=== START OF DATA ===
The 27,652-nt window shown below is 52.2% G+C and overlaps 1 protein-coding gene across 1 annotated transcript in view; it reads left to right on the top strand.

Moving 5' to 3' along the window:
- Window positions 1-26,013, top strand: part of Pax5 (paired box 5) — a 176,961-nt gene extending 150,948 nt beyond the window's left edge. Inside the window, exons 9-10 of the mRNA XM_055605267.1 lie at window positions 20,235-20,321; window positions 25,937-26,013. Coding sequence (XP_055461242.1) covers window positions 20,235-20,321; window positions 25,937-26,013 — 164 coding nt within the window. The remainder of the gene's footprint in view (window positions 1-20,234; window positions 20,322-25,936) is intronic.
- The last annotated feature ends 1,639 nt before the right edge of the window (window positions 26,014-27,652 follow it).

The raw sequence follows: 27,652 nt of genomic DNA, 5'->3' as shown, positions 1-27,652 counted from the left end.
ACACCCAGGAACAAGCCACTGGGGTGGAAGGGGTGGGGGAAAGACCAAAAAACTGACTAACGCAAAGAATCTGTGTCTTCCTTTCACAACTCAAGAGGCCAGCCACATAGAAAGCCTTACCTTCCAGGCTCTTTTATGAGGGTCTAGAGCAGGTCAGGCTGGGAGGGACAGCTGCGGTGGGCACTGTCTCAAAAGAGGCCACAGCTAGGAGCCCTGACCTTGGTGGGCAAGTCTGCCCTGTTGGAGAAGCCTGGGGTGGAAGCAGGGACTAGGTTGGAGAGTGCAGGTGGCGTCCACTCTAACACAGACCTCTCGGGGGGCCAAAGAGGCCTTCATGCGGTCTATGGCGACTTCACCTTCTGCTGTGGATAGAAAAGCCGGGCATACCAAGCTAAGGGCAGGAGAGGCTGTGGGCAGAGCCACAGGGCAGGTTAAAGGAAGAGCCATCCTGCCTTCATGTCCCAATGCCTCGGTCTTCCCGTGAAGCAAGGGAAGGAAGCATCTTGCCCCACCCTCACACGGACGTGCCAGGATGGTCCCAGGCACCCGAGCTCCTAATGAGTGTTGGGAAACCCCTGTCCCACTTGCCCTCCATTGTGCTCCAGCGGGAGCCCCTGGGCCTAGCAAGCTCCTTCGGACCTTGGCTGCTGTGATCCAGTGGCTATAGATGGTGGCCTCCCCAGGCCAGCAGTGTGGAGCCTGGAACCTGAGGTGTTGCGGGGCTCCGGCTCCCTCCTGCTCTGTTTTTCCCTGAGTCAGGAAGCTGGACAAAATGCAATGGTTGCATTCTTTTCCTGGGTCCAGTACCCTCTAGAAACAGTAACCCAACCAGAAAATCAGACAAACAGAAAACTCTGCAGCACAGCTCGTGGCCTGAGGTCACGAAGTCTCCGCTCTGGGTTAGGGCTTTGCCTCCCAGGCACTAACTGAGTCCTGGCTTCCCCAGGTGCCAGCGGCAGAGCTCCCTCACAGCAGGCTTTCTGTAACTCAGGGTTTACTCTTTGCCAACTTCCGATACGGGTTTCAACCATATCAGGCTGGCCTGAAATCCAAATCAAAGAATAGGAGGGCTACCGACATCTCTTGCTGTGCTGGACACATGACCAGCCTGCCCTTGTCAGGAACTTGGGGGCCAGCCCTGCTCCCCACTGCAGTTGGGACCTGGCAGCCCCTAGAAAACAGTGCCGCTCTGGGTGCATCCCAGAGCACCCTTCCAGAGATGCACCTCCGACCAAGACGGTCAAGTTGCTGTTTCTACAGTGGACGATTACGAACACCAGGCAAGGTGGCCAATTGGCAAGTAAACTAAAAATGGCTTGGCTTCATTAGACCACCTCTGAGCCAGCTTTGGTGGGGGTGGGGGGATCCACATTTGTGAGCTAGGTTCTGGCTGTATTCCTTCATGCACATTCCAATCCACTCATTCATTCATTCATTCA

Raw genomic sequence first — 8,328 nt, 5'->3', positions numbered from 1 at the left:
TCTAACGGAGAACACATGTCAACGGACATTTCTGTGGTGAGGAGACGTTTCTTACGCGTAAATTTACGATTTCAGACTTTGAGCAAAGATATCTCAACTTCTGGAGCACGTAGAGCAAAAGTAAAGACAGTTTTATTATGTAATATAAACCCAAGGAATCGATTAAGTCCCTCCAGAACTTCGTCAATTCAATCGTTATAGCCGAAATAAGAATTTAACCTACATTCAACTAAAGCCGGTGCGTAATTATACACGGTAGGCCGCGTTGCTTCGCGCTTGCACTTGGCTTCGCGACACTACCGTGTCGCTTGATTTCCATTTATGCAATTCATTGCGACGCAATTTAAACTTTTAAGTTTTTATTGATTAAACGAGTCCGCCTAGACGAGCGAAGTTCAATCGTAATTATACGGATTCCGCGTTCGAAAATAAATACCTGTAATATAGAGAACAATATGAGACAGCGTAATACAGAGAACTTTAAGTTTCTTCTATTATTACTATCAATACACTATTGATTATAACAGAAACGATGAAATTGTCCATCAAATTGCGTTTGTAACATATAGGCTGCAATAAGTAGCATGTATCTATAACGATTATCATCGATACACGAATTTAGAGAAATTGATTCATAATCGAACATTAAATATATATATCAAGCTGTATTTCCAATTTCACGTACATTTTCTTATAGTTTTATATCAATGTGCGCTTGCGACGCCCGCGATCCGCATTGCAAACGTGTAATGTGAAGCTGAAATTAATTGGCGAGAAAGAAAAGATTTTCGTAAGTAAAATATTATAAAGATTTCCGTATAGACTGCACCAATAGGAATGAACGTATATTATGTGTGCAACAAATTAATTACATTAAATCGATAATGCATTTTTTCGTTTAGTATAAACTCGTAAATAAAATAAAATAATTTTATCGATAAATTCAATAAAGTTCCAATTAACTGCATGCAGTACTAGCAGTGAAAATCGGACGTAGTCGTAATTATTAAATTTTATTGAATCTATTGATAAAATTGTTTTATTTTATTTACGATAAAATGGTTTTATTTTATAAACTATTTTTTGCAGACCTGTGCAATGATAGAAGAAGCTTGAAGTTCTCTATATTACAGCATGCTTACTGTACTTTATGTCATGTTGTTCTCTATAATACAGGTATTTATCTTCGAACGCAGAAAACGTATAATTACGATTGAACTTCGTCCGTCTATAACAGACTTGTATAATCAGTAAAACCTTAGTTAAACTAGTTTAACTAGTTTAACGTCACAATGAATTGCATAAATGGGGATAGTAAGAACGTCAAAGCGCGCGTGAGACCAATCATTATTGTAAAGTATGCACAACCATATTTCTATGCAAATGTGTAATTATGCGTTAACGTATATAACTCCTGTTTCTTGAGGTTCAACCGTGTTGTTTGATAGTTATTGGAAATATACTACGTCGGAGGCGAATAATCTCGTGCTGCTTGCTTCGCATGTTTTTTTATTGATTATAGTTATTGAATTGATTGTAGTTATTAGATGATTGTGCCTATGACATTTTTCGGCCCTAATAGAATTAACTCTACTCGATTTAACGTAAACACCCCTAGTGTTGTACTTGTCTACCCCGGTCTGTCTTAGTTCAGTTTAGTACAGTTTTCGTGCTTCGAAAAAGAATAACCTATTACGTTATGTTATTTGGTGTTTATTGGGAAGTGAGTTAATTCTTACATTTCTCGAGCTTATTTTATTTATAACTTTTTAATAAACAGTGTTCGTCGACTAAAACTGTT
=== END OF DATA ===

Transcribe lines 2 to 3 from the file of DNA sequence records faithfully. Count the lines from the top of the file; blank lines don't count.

Moving 5' to 3' along the window:
- Window positions 1-26,013, top strand: part of Pax5 (paired box 5) — a 176,961-nt gene extending 150,948 nt beyond the window's left edge. Inside the window, exons 9-10 of the mRNA XM_055605267.1 lie at window positions 20,235-20,321; window positions 25,937-26,013. Coding sequence (XP_055461242.1) covers window positions 20,235-20,321; window positions 25,937-26,013 — 164 coding nt within the window. The remainder of the gene's footprint in view (window positions 1-20,234; window positions 20,322-25,936) is intronic.